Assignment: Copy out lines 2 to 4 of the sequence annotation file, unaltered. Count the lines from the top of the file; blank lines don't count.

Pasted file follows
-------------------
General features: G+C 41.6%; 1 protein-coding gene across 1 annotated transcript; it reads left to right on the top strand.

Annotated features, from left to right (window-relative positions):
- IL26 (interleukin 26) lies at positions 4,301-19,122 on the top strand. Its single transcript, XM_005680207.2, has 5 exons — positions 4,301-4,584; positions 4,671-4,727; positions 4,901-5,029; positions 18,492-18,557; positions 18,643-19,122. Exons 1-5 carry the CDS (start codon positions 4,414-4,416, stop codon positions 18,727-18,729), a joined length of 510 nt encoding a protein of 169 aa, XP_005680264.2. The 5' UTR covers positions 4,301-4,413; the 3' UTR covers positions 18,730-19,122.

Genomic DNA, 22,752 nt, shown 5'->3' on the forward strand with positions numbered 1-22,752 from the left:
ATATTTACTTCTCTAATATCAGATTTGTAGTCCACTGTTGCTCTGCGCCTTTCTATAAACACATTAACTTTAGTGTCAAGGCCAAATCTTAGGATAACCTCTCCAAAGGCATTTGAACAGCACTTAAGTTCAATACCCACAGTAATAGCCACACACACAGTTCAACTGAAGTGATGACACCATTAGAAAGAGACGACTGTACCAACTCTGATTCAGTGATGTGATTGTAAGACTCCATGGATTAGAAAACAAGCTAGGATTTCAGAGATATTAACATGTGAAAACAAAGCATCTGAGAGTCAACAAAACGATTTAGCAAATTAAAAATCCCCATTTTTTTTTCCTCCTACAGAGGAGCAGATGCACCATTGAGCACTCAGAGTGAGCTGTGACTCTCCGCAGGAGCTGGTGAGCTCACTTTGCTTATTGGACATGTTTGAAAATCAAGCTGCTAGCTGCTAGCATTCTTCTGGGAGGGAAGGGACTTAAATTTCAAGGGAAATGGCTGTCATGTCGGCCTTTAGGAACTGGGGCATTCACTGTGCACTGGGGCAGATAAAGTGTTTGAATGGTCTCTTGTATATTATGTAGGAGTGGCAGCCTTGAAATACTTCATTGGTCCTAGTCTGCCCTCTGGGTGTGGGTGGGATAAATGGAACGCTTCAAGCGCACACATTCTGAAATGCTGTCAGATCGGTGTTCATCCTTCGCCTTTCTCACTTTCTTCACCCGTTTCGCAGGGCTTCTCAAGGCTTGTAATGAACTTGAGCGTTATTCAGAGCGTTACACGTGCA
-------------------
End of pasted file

Annotated features, from left to right (window-relative positions):
- IL26 (interleukin 26) lies at positions 4,301-19,122 on the top strand. Its single transcript, XM_005680207.2, has 5 exons — positions 4,301-4,584; positions 4,671-4,727; positions 4,901-5,029; positions 18,492-18,557; positions 18,643-19,122. Exons 1-5 carry the CDS (start codon positions 4,414-4,416, stop codon positions 18,727-18,729), a joined length of 510 nt encoding a protein of 169 aa, XP_005680264.2. The 5' UTR covers positions 4,301-4,413; the 3' UTR covers positions 18,730-19,122.

Genomic DNA, 22,752 nt, shown 5'->3' on the forward strand with positions numbered 1-22,752 from the left: